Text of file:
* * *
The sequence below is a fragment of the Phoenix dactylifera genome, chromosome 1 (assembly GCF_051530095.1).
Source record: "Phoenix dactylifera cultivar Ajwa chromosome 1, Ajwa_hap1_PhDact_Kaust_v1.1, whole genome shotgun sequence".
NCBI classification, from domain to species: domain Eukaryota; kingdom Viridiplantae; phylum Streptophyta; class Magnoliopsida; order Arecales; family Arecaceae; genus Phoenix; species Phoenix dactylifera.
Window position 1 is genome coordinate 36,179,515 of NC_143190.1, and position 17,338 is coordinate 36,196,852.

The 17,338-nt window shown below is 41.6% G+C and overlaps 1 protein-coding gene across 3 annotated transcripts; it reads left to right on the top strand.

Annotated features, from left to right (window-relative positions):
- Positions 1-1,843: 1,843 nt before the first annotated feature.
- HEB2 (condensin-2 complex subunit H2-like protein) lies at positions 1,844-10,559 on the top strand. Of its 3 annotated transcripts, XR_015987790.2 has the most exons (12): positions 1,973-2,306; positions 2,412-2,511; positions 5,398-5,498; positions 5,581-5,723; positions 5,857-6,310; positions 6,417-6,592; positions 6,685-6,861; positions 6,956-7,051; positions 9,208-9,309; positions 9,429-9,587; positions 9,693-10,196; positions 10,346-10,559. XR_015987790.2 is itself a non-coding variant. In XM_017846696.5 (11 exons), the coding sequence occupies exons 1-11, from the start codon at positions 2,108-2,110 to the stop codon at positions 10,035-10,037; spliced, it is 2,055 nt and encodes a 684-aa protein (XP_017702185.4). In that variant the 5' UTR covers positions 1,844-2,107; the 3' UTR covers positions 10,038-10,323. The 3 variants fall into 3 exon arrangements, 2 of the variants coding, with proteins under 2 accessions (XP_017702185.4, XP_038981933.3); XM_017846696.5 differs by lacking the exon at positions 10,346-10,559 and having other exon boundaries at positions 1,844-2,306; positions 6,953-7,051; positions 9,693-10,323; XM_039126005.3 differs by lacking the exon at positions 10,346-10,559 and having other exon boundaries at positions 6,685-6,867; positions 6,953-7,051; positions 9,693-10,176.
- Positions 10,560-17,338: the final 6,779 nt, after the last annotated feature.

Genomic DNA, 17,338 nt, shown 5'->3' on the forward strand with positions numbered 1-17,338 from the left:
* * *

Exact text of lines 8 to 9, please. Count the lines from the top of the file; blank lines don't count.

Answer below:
- HEB2 (condensin-2 complex subunit H2-like protein) lies at positions 1,844-10,559 on the top strand. Of its 3 annotated transcripts, XR_015987790.2 has the most exons (12): positions 1,973-2,306; positions 2,412-2,511; positions 5,398-5,498; positions 5,581-5,723; positions 5,857-6,310; positions 6,417-6,592; positions 6,685-6,861; positions 6,956-7,051; positions 9,208-9,309; positions 9,429-9,587; positions 9,693-10,196; positions 10,346-10,559. XR_015987790.2 is itself a non-coding variant. In XM_017846696.5 (11 exons), the coding sequence occupies exons 1-11, from the start codon at positions 2,108-2,110 to the stop codon at positions 10,035-10,037; spliced, it is 2,055 nt and encodes a 684-aa protein (XP_017702185.4). In that variant the 5' UTR covers positions 1,844-2,107; the 3' UTR covers positions 10,038-10,323. The 3 variants fall into 3 exon arrangements, 2 of the variants coding, with proteins under 2 accessions (XP_017702185.4, XP_038981933.3); XM_017846696.5 differs by lacking the exon at positions 10,346-10,559 and having other exon boundaries at positions 1,844-2,306; positions 6,953-7,051; positions 9,693-10,323; XM_039126005.3 differs by lacking the exon at positions 10,346-10,559 and having other exon boundaries at positions 6,685-6,867; positions 6,953-7,051; positions 9,693-10,176.
- Positions 10,560-17,338: the final 6,779 nt, after the last annotated feature.